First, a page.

Scientists overcome key barrier to the development of an artificial retina

Compressing visual data gathered by the device helps to prevent the electronics in the sight-restoring technology from becoming too hot

brown eye
Stanford University scientists have made progress towards the development of an artificial retina by finding a way to prevent the components within the device from overheating.

The research, which was published in IEEE Transactions on Biomedical Circuits and Systems, involved compressing the visual data that is created by the neurons within the eye.

An artificial retina uses electrodes to convey visual information by sending electrical impulses to the brain.

This creates challenges because the electronics within the retina can overheat due to the extent of the visual information collected by the eye.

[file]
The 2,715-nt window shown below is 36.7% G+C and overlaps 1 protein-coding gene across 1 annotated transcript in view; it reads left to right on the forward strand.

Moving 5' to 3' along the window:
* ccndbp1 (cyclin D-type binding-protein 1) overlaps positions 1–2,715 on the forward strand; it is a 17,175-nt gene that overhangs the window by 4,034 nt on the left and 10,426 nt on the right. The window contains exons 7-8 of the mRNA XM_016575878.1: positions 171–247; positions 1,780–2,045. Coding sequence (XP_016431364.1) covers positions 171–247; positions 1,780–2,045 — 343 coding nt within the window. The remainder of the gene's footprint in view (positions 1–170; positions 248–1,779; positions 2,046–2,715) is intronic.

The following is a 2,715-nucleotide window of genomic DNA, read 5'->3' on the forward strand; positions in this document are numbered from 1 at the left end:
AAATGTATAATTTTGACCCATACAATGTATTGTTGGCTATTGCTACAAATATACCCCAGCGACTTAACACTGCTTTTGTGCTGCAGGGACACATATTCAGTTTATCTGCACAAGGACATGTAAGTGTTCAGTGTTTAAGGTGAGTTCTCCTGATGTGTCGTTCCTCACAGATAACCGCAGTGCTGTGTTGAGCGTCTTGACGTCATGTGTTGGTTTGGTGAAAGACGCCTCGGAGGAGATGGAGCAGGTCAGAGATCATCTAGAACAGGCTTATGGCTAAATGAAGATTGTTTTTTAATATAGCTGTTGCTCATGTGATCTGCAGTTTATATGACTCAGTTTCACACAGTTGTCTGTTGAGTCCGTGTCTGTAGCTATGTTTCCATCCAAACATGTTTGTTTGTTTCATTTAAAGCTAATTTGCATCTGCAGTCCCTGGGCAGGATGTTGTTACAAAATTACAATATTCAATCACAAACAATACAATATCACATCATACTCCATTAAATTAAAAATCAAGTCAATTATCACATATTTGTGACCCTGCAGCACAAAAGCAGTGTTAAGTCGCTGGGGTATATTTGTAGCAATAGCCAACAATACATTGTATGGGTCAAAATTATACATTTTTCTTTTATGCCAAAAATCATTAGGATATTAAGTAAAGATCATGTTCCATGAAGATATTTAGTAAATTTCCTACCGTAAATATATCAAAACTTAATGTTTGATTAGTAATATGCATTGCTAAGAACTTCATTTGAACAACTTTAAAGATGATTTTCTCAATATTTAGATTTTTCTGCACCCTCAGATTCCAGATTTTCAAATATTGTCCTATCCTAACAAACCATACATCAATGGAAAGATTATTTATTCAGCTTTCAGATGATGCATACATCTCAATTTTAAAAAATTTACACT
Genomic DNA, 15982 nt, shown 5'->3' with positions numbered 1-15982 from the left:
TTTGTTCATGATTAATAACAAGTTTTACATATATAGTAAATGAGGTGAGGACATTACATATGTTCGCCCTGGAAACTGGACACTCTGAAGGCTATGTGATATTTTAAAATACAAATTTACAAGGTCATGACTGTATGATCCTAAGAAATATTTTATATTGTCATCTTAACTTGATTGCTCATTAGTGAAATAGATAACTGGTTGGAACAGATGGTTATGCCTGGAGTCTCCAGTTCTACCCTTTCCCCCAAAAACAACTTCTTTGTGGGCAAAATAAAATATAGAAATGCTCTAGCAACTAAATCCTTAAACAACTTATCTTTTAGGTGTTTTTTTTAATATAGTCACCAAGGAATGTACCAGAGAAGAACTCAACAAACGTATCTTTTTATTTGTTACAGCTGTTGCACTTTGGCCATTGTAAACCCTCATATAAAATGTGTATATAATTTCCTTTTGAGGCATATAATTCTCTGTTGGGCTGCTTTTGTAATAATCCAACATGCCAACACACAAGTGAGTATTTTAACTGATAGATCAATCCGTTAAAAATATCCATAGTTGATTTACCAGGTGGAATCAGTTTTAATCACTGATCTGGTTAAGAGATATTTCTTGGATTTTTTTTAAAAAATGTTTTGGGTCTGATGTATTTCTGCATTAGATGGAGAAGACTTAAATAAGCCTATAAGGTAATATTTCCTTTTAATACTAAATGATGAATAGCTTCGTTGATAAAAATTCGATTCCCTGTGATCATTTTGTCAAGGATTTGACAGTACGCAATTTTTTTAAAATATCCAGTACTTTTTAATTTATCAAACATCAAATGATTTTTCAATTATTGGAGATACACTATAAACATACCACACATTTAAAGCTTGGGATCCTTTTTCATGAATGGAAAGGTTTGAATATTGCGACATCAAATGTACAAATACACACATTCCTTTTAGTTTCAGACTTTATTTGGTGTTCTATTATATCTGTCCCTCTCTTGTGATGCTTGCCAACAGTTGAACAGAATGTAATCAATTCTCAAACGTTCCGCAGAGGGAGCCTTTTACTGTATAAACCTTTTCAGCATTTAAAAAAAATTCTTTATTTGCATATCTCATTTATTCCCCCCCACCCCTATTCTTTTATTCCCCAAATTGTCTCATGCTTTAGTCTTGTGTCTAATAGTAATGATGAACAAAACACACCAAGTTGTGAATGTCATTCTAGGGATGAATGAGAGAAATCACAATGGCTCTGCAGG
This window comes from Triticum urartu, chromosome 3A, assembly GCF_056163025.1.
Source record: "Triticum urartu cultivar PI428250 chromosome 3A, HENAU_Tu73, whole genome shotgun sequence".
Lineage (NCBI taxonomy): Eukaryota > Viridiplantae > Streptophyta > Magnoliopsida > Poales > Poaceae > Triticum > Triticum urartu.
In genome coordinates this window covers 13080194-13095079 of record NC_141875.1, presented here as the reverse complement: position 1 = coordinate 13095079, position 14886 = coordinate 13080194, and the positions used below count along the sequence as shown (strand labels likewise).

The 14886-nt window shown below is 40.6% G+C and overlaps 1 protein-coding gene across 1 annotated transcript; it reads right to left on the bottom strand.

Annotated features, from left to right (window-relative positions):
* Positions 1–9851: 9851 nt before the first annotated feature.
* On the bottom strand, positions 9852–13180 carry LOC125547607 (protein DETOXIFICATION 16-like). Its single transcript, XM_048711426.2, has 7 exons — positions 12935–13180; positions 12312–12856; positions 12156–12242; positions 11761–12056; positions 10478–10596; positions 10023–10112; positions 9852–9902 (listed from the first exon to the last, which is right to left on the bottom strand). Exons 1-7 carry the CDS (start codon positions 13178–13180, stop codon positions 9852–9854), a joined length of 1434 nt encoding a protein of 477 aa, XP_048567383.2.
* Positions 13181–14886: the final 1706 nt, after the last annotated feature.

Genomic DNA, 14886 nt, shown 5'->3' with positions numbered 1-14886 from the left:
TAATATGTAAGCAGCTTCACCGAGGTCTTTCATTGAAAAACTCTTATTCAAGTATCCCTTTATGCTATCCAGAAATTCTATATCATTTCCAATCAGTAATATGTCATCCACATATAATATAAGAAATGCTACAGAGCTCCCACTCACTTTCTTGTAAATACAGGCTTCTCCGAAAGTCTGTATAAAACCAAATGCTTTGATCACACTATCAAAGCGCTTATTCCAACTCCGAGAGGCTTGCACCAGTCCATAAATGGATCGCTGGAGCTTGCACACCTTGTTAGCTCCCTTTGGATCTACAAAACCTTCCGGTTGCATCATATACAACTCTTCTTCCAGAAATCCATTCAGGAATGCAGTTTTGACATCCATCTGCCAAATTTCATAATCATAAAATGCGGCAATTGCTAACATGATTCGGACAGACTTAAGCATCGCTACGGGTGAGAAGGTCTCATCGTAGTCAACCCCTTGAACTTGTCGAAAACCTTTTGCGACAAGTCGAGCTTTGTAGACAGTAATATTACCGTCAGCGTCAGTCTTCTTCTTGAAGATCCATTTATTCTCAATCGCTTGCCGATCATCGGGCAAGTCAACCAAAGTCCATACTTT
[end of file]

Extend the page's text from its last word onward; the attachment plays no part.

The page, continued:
To get around this hurdle, scientists developed a more selective approach to interpreting the visual data collected.

The technique requires 40 times less data than the traditional approach, creating the potential for an energy efficient implantable chip.

The researchers highlight that this advance is key not just for the development of an artificial retina but other forms of neuro-prosthetic interfaces that turn nerve impulses into computer signals.

Examples of other areas where the technology might be useful include brain-controlled machines that restore motion to the paralysed.

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